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Can cats get colds? The answer to this question is both yes and no. Much like humans, cats can contract viruses that cause upper respiratory infections and show many of the same cold symptoms that we do.
However, it’s important to note that you can’t catch a cold from your cat since the viruses that affect felines don’t affect humans. The same holds true in reverse, which means you can’t give your cat a cold either. So, why do cats get upper respiratory infections?
An upper respiratory infection in cats can look a lot like the common cold in people. Sneezing, runny nose, coughing, congestion, discharge from the eyes, fever, ulcers in the mouth or around the nose and eyes—all signs your cats may have a viral upper respiratory infection.
You may also notice that your cat starts pawing at their nose and mouth, has trouble swallowing, or makes wheezes or choking sounds while trying to breathe.
Behavioral changes, such as a loss of appetite, lethargy, or poor grooming, can also indicate an upper respiratory infection or other illness. Remember that cats have a tendency to mask or hide their symptoms when they’re not feeling well, so it’s helpful to consciously keep an eye out for signs of illnesses like these.
Because it can be difficult to notice when your cat isn’t feeling the best, it is essential that you always schedule a yearly appointment with your cat’s veterinarian. These visits are a prime opportunity for you to bring up any questions or concerns you may have about your pal’s health, behavior, and lifestyle.
Annual check-ups additionally provide your veterinarian a chance to monitor your cat’s overall health. Regular visits allow your veterinarian to monitor any health condition your cat may have. Plus, if a new health problem does arise, then hopefully, it can be caught and treated early on.
Coughing can occur because of the overproduction of mucous, which drains down the throat. However, just because your cat coughs does not mean they have an upper respiratory infection.
Like people, cats can cough for other reasons besides an infection, such as allergies or clearing something from the throat. If you’re concerned about your cat’s cough, see your veterinarian, who can help diagnose the problem and recommend the appropriate treatment.
On a side note, you should know that cats don’t cough because of hairballs. Hairballs develop in the digestive tract, not the respiratory system, and are vomited up. Both vomiting and coughing can cause cats to heave and make similar sounds, so it can be challenging for cat parents to tell the difference.
You should contact your veterinarian at the first signs of a respiratory infection in your cat because feline viruses can lead to pneumonia and other serious problems. Early diagnosis and treatment are important.
The virus is also contagious to other cats in the house, which I’ll get into more detail shortly. If you recognize that your cat is sick and begin treatment sooner, you can have a better chance of preventing it from spreading to other cats in the home.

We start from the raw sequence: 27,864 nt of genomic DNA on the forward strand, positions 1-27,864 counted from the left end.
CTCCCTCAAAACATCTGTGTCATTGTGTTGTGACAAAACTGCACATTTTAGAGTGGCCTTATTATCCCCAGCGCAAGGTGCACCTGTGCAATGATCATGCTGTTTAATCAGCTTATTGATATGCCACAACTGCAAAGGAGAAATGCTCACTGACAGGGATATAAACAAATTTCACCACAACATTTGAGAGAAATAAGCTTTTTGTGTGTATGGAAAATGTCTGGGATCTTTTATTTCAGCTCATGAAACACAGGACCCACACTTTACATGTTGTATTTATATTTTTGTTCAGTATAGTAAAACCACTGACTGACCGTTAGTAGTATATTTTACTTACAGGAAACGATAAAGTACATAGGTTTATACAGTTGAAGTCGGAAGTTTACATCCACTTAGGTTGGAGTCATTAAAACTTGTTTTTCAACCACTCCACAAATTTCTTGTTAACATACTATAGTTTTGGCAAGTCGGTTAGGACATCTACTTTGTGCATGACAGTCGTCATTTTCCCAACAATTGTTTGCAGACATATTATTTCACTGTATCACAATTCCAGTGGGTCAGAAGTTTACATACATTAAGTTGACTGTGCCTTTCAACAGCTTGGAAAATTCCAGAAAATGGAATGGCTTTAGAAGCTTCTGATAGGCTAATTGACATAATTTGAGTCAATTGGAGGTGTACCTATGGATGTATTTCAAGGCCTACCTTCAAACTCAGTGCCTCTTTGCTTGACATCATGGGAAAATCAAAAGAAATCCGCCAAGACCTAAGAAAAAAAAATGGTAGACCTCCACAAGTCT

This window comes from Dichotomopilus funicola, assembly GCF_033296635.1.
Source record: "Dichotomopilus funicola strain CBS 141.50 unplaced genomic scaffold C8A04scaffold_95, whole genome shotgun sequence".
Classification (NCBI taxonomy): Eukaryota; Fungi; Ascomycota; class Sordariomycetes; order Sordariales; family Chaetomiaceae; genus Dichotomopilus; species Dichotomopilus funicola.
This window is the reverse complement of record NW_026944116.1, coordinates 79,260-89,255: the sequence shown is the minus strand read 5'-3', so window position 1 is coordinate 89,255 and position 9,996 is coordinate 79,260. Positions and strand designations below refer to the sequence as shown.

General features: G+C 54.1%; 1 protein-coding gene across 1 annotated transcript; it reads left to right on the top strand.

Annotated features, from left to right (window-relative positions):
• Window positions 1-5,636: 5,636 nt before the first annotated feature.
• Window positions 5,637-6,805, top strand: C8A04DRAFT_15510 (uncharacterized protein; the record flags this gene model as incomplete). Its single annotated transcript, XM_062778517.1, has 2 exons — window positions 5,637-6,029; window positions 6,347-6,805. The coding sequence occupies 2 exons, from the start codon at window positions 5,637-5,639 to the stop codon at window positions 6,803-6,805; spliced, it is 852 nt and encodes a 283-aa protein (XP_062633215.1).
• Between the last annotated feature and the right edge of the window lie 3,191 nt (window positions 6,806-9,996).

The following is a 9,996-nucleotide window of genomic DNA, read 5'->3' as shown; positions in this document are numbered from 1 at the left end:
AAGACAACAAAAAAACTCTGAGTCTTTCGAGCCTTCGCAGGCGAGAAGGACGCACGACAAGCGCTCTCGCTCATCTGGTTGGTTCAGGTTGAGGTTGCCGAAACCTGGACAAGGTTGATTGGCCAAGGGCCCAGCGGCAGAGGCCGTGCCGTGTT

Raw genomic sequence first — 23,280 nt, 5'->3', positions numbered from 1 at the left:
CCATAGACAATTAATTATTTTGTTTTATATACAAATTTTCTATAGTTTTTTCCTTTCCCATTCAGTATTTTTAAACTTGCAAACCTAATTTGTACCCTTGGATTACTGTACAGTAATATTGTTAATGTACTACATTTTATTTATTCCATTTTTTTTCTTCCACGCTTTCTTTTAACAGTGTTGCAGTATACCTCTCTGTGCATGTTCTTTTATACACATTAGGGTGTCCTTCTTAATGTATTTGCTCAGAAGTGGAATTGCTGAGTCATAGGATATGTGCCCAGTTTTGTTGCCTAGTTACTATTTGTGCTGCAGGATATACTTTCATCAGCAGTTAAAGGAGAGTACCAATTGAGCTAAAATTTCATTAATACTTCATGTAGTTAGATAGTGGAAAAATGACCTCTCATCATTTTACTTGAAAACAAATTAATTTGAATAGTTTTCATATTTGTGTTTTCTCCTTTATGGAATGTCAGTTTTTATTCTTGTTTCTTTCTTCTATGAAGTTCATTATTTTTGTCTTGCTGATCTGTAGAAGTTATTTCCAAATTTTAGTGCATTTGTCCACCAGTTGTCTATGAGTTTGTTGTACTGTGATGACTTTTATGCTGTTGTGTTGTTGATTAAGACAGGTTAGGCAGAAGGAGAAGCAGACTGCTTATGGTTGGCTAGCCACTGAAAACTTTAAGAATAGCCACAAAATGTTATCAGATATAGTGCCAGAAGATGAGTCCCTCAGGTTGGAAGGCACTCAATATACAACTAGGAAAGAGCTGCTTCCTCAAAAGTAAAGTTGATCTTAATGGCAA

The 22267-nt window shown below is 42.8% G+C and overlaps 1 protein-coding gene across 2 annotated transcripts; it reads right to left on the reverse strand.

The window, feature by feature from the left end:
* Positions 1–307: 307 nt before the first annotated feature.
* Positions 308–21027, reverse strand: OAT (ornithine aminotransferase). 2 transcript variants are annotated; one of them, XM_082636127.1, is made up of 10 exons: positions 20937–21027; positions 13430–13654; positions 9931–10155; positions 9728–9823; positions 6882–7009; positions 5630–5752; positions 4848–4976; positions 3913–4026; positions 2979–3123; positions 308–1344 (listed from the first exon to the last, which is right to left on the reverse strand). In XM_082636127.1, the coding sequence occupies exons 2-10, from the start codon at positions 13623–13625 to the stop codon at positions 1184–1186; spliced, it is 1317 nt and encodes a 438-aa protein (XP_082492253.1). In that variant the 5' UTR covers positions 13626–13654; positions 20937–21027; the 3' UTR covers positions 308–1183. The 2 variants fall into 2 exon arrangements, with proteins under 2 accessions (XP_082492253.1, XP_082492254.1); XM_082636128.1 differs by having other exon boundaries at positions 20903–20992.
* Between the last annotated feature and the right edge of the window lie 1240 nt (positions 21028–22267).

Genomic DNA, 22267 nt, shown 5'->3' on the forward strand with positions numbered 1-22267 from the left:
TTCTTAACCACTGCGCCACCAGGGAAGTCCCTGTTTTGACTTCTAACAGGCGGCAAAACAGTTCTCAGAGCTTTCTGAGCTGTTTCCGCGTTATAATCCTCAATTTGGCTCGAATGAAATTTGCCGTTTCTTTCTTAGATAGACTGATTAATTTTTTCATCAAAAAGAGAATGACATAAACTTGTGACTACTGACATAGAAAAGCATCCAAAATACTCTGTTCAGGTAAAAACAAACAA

As mentioned, viruses are the cause of most feline upper respiratory infections, and unfortunately, viruses don’t respond to antibiotics. Antibiotics are only effective for treating bacterial infections, typically indicated by yellow or green discharge from your cat’s nose.
Although viruses can’t be cured with antibiotics, your veterinarian can still help when your cat has a viral infection by treating the symptoms. For instance, your veterinarian may prescribe medication to reduce fever or administer fluids to treat dehydration. They can also make sure there aren’t any other conditions that could prevent or delay recovery from the virus.
In some cases, a cat's upper respiratory infection will run its course in about two to three weeks. During that time, you should follow your veterinarian’s recommendations and do your best to keep your cat comfortable. Here are some suggestions that can help:
Don’t offer your cat any medications without consulting your veterinarian first. Many human medications, such as ibuprofen (Advil), acetaminophen (Tylenol), and sleep aids, are toxic to cats.
Although you can’t catch an upper respiratory infection from your cat, it is very contagious between felines. If you have an infected cat and other cats in the home, you should take steps to help keep the virus from spreading. For instance:
While these steps can help prevent the spread of the virus between your cats, viruses can have an incubation period of around two to 14 days. You may not see any symptoms in your cat during this time, but they could still be contagious.
Unfortunately, upper respiratory infections are quite common in cats and usually need veterinary care, such as blood work, medications, IVs, and even hospitalization in more severe cases.
As a cat parent, it may at first seem scary to think about your four-legged friend becoming sick. However, to be a well-prepared pet parent, it never hurts to familiarize yourself with the common symptoms of feline upper respiratory infection. Plus, at the first signs of your cat acting different than normal, don’t hesitate to contact your veterinarian. Rest assured that with just a little bit of research, you can help keep your pal in tip-top shape.
The information presented in this article is for educational and informational purposes only and does not constitute or substitute for the advice of your veterinarian.
title: Upper Respiratory Infection in Cats
author: Dr. Mary Beth Leininger